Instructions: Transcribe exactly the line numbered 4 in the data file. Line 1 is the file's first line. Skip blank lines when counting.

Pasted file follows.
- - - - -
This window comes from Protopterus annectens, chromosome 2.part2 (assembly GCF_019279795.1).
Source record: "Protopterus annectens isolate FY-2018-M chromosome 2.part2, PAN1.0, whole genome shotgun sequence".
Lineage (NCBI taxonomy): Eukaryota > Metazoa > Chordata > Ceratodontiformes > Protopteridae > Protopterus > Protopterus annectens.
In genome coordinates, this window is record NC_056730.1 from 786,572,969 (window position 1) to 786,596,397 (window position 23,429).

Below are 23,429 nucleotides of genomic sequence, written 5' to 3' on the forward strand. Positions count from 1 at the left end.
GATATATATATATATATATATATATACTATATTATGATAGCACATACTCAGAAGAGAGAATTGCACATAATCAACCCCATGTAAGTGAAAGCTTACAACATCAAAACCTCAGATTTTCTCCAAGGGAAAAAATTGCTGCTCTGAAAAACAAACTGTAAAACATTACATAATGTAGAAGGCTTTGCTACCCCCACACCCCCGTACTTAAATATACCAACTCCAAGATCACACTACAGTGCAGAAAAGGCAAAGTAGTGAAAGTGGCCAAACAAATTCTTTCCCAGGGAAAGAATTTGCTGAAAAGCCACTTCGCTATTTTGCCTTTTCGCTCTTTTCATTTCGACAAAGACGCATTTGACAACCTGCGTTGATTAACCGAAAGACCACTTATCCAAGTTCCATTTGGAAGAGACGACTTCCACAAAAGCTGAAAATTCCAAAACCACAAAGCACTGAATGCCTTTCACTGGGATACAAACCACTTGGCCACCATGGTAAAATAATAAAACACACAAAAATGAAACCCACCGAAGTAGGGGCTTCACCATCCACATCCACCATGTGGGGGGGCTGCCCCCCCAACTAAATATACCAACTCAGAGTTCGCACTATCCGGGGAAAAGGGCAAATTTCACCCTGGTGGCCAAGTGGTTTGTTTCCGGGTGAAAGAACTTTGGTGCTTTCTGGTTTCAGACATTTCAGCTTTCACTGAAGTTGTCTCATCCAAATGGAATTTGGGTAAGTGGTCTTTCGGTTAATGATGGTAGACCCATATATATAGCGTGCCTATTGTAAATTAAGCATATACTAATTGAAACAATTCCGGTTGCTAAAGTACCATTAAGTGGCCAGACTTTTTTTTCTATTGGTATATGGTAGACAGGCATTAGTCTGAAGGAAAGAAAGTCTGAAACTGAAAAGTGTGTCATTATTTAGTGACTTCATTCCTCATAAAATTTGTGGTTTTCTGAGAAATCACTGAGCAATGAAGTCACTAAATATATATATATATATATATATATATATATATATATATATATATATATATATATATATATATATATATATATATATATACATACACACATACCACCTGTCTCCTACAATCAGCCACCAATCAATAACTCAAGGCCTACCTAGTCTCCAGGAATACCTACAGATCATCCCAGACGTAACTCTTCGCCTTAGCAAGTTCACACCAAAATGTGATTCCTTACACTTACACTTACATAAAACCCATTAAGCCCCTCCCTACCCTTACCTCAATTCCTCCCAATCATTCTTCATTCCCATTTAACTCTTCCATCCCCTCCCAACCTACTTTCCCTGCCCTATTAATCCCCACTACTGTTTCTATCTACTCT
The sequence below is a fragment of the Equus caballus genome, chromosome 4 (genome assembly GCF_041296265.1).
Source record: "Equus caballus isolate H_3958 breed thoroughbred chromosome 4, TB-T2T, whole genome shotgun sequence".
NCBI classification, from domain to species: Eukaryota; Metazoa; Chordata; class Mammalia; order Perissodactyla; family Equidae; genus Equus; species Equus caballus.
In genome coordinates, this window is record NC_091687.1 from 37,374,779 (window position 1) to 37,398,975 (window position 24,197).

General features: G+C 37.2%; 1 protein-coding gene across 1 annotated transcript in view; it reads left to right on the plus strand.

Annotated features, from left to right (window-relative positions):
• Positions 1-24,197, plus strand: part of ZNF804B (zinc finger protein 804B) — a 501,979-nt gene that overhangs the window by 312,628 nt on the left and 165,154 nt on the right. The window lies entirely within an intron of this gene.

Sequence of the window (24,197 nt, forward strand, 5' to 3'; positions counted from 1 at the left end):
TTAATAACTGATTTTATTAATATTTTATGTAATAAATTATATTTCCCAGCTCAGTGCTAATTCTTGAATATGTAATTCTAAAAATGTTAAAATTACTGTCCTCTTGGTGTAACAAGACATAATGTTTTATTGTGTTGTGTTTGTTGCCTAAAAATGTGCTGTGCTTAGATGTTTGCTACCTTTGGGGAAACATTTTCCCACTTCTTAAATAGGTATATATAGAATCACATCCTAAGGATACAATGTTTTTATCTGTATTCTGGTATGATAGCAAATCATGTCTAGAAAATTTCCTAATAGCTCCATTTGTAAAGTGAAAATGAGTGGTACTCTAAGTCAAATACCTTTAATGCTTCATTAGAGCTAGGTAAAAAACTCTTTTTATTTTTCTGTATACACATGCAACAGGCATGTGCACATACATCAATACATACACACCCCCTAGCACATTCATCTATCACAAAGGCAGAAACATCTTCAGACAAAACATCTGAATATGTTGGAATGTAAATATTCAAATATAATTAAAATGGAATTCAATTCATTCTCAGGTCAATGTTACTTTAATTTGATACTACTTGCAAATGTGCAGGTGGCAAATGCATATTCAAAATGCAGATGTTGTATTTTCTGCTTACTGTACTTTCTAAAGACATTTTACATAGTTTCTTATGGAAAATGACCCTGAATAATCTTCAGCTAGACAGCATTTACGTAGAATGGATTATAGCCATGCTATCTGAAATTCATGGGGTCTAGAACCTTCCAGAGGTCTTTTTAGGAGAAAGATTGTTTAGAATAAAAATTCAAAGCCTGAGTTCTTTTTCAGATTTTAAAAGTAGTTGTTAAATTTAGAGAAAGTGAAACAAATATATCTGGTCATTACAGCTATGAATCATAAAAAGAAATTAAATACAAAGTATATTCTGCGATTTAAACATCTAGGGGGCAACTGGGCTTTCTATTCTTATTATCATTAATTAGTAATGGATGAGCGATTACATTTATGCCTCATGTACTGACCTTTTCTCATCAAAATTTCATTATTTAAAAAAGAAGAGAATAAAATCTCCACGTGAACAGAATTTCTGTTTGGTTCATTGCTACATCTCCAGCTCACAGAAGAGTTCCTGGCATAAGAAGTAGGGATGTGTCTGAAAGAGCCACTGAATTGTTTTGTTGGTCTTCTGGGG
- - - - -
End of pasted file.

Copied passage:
In genome coordinates, this window is record NC_056730.1 from 786,572,969 (window position 1) to 786,596,397 (window position 23,429).